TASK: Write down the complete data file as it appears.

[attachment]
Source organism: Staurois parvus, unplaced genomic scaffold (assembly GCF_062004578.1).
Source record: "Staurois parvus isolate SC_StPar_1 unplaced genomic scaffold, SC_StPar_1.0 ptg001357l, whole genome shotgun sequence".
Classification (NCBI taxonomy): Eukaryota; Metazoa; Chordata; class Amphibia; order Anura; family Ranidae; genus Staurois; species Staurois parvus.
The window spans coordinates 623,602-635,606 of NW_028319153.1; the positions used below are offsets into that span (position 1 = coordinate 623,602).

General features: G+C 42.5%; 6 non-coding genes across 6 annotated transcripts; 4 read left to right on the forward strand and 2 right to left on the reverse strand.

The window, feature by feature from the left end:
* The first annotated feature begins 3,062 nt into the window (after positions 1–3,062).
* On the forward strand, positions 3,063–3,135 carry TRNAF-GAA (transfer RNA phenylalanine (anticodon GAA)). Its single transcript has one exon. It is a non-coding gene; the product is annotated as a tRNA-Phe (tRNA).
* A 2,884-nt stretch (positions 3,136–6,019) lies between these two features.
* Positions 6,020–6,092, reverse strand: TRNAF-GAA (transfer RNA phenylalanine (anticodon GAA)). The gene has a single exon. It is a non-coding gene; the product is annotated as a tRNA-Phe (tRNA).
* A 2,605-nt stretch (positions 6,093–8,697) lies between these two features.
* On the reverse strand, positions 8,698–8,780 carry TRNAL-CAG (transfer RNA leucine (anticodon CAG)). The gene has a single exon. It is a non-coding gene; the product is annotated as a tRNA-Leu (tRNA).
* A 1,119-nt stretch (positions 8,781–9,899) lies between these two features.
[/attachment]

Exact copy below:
Source organism: Staurois parvus, unplaced genomic scaffold (assembly GCF_062004578.1).
Source record: "Staurois parvus isolate SC_StPar_1 unplaced genomic scaffold, SC_StPar_1.0 ptg001357l, whole genome shotgun sequence".
Classification (NCBI taxonomy): Eukaryota; Metazoa; Chordata; class Amphibia; order Anura; family Ranidae; genus Staurois; species Staurois parvus.
The window spans coordinates 623,602-635,606 of NW_028319153.1; the positions used below are offsets into that span (position 1 = coordinate 623,602).

General features: G+C 42.5%; 6 non-coding genes across 6 annotated transcripts; 4 read left to right on the forward strand and 2 right to left on the reverse strand.

The window, feature by feature from the left end:
* The first annotated feature begins 3,062 nt into the window (after positions 1–3,062).
* On the forward strand, positions 3,063–3,135 carry TRNAF-GAA (transfer RNA phenylalanine (anticodon GAA)). Its single transcript has one exon. It is a non-coding gene; the product is annotated as a tRNA-Phe (tRNA).
* A 2,884-nt stretch (positions 3,136–6,019) lies between these two features.
* Positions 6,020–6,092, reverse strand: TRNAF-GAA (transfer RNA phenylalanine (anticodon GAA)). The gene has a single exon. It is a non-coding gene; the product is annotated as a tRNA-Phe (tRNA).
* A 2,605-nt stretch (positions 6,093–8,697) lies between these two features.
* On the reverse strand, positions 8,698–8,780 carry TRNAL-CAG (transfer RNA leucine (anticodon CAG)). The gene has a single exon. It is a non-coding gene; the product is annotated as a tRNA-Leu (tRNA).
* A 1,119-nt stretch (positions 8,781–9,899) lies between these two features.